Forecasters who say the Euro will par the Dollar are starting to look as though they have made a decent call.
The Euro has now fallen against the US Dollar for nince consecutive trading days and trades at 1.0713 which represent 11 month lows for the pair.
EUR/USD remains under pressure and yesterday's rally did not even reach the first resistance at 1.0821 the previous March low.
Momentum is firmly behind the Dollar and the number of analysts saying the shared currency is on a collision course with parity have grown.
Traders see about a 43 percent chance the European currency will sink to $1 within a year, almost double the probability assigned a week ago, data compiled by Bloomberg show.
“Initial comments & actions from Trump (acceptance speech; some backtracking on Obamacare; soothing words on China relations and choosing a Congressional insider as Chief of Staff) point to the reflation trade fuelled by tax cuts and infrastructure spending continuing and pointing to the need for the Fed to alter communications on policy actions,” say Bank of Tokyo Mitsubishi UFJ in a recent forecast note to clients.
As a result of their hypothesis, they see the pair falling to parity sometime in 2017.
The note comes alongside a similar one from Deutsche Bank where analysts have reaffirmed their long-held belief the Euro will par the Dollar in the current cycle.
Citi Forecasts say Parity to be Avoided but Stay Bullish on the US Dollar
Analysts at Citi are also bearish EUR/USD and foresee an orderly decline in store for the pair, ever since the presidential election.
One of the factors dictating the decline since Trump’s ascendancy is the less confident rhetoric coming out of the European Central Bank (ECB).
“ECB has softened their tone after the Trump victory. Concerns on the growth outlook for Europe as well as EU stability have limited a follow through in the “hawkish” rhetoric picked up last week,” say Citi.
Another reason for expecting more Euro weakness is the fear that Trump’s victory marks a general rise in the popularity of far-right anti-EU parties in the Eurozone.
With several general and presidential elections in key Eurozone country’s in 2017, there are concerns voters will turn against the EU and vote for nationalist parties instead, undermining the institutions of the EU, including the Euro.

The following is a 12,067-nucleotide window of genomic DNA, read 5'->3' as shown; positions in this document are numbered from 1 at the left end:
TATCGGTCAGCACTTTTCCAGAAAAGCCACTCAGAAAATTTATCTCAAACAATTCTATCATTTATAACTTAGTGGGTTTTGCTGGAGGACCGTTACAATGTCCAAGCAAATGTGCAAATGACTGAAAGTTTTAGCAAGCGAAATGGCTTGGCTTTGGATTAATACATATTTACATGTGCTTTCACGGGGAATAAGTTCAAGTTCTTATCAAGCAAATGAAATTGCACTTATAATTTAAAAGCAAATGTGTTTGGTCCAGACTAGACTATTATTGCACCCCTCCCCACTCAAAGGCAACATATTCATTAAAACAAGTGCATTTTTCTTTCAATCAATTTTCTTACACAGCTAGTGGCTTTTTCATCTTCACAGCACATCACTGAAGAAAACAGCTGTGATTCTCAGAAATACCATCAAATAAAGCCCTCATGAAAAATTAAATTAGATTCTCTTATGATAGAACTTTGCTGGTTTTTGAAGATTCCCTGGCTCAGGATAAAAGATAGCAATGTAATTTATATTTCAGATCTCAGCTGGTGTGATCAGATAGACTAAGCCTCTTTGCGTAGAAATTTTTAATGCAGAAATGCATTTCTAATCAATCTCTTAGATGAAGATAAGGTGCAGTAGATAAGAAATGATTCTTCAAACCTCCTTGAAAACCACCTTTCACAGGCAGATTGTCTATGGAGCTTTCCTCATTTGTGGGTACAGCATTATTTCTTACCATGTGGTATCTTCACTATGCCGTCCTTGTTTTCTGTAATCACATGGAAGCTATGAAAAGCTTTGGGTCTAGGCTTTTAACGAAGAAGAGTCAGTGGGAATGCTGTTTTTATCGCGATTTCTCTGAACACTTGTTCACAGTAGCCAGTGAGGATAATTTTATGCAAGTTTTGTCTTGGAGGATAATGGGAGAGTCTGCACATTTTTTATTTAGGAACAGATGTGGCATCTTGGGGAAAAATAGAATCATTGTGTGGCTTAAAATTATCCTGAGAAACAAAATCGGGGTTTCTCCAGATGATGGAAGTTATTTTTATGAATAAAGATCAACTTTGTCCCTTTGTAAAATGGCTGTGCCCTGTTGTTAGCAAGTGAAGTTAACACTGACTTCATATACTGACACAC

“Several of Euro’s anchors have been questioned after Trump’s victory. Eurozone stability, European trade and political relations are all longer-term drivers for Europe. They will change, possibly undermining investor confidence in the macro outlook for 2017/2018,” said Citi.
One interesting point made by Citi is that, “unlike the US, political surprises in Europe are unlikely to bring “fiscal stimulus.”
This means that if a hard-right, anti-establishment party wins in Europe it will probably not increase government spending, despite repeated calls for more action from the ECB to support their monetary efforts.
As such, unlike Trump’s win which has strengthened the Dollar, the Euro would probably fall if a Trump-like politician wins in Europe, as Sterling did after Brexit.
Meanwhile, Citi are bullish on the Dollar going forward.
According to analysts, the post-election drivers of USD strength are anticipation of: 1) fiscal stimulus 2) corporate tax reform 3) a faster pace of Fed hikes.
As long as these are the drivers there is no reason for USD strength to diminish.
"Investors are so far taking a very benign view of the incoming Administration’s likely impact on asset markets, taking their cue from President-elect Trump’s early comments on infrastructure spending and tax reform, including earnings repatriation. Trump, Republicans and even some Congressional Democrats support corporate tax reform, so this looks like low hanging stimulus fruit in the early part of the new Administration link," say Citi.